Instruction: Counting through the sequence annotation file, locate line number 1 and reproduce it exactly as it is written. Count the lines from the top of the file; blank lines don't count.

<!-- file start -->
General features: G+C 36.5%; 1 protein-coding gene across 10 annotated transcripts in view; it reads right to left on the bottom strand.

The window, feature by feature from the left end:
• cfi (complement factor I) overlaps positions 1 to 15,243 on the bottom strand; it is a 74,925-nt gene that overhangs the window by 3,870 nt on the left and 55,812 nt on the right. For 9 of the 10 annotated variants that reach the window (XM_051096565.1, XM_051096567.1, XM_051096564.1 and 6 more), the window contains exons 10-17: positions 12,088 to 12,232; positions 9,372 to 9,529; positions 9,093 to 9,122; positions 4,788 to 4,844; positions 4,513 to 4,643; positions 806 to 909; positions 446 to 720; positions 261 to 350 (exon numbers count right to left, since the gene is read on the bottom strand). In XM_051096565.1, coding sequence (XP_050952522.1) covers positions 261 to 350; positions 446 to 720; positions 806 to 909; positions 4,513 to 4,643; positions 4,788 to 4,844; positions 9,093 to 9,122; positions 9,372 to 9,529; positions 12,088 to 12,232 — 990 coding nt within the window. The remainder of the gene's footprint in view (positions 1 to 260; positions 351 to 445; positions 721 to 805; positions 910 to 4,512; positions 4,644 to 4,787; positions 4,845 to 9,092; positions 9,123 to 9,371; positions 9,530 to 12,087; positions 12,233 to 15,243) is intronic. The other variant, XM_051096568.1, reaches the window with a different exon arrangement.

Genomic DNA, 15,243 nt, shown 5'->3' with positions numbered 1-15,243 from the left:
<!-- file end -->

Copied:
General features: G+C 36.5%; 1 protein-coding gene across 10 annotated transcripts in view; it reads right to left on the bottom strand.